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CFIUS Foreign Investment Reviews

The Committee on Foreign Investment in the United States (CFIUS) is a US government multi-agency committee that conducts national security reviews of in-bound foreign investments.  The Committee effectively can block investments and force divestments if the Committee did not give approval prior to a transaction closing.

Steptoe’s CFIUS practice is led by two former CFIUS officials.  Stewart Baker served as the first Assistant Secretary for Policy at the Department of Homeland Security; Stephen Heifetz served as the Deputy Assistant Secretary and Acting Assistant Secretary for the Office of Policy Development at the Department of Homeland Security.  In their roles, both served on CFIUS, where they reviewed hundreds of CFIUS cases and negotiated dozens of “risk mitigation agreements” that the Committee deemed necessary to approve transactions.

In many of the most high-profile matters, Steptoe has helped clients navigate CFIUS.  Steptoe helps clients determine whether a formal “notice” to the Committee is warranted, assess the risks of filing and not filing, interpret and apply CFIUS regulations, compile the notice, interface with the Committee during the review and investigation processes, negotiate risk mitigation agreements to facilitate CFIUS approval, and otherwise advise clients about CFIUS and related matters.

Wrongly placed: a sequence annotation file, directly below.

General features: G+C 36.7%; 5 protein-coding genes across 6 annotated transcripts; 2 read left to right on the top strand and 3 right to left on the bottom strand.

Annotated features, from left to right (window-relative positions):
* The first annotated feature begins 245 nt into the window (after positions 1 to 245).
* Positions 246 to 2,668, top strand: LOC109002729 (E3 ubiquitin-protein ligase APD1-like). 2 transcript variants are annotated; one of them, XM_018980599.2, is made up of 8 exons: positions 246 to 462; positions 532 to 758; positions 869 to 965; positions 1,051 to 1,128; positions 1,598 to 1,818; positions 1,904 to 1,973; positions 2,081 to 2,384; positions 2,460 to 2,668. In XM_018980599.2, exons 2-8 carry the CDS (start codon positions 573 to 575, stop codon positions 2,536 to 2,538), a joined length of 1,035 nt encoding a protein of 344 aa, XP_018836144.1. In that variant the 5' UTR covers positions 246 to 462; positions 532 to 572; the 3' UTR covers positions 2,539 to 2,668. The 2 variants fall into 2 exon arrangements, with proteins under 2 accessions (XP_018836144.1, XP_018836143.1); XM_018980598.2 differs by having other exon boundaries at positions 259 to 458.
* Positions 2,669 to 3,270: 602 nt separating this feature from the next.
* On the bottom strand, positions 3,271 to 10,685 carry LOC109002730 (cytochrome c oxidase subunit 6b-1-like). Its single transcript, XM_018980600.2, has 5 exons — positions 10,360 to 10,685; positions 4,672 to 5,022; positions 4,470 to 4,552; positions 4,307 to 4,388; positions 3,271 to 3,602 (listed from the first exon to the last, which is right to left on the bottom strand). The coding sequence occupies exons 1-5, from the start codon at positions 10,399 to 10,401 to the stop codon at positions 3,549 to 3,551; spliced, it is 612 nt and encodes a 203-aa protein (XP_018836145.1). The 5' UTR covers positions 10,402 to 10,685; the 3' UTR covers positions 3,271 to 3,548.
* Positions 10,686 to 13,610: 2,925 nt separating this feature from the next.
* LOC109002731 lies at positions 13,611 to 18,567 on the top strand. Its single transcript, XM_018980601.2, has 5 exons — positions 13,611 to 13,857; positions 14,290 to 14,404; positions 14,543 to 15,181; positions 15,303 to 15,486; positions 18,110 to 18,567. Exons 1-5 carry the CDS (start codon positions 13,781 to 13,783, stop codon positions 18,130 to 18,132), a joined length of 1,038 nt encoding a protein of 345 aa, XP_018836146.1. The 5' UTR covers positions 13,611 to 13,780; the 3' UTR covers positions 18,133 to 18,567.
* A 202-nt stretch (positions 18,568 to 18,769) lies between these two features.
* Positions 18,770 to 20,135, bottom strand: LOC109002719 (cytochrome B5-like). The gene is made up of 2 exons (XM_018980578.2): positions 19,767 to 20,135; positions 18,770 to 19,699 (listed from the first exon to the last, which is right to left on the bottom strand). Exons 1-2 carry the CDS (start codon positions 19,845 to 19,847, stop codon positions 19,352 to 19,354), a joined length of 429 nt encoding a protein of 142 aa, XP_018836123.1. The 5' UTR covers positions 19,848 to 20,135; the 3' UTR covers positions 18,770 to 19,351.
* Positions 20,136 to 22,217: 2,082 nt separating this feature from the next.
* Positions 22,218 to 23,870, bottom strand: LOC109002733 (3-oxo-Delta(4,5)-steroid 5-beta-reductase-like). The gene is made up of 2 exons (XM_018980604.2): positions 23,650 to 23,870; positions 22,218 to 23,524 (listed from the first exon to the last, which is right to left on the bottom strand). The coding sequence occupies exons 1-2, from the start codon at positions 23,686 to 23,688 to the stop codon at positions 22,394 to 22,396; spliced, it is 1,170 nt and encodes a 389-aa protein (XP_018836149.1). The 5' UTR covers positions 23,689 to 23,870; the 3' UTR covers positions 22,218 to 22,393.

For many transactions – particularly those involving investments from countries with which the US government has tense security relations – CFIUS has become a difficult regulatory obstacle.  The following Committee actions from the 12 months July 2012-June 2013 are illustrative:  CFIUS forced divestment of a California identification verification company; forced divestment of a Canadian mining company that had California and Nevada operations, forced divestment of Oregon wind farm projects, imposed stringent conditions on the acquisition of a global oil and gas company, imposed stringent conditions on the acquisition of a telecommunications company, and approved an acquisition of a high-tech battery manufacturer only after the deal was restructured to carve out the manufacturer’s government contracting business.  Even small investments have been scuttled by CFIUS:  in 2010, for example, CFIUS forced the Chinese telecommunications giant Huawei to divest its $2 million acquisition of the assets of 3Leaf, a California-based company that provided cloud computing technology.

Each CFIUS review – even the fact that a review is being conducted – is strictly confidential unless the transacting parties choose to disclose information.  So problems created by CFIUS generally are not widely known outside a relatively small circle of CFIUS practitioners.  While CFIUS ultimately approves most foreign investments, failure to consider CFIUS in the context of a potential foreign investment can create very significant risks – often unknown or misunderstood by the transacting parties.

In many instances, deal counsel at other law firms have called on Steptoe’s specialized CFIUS practice to help clients understand and address the uniquely challenging CFIUS process.

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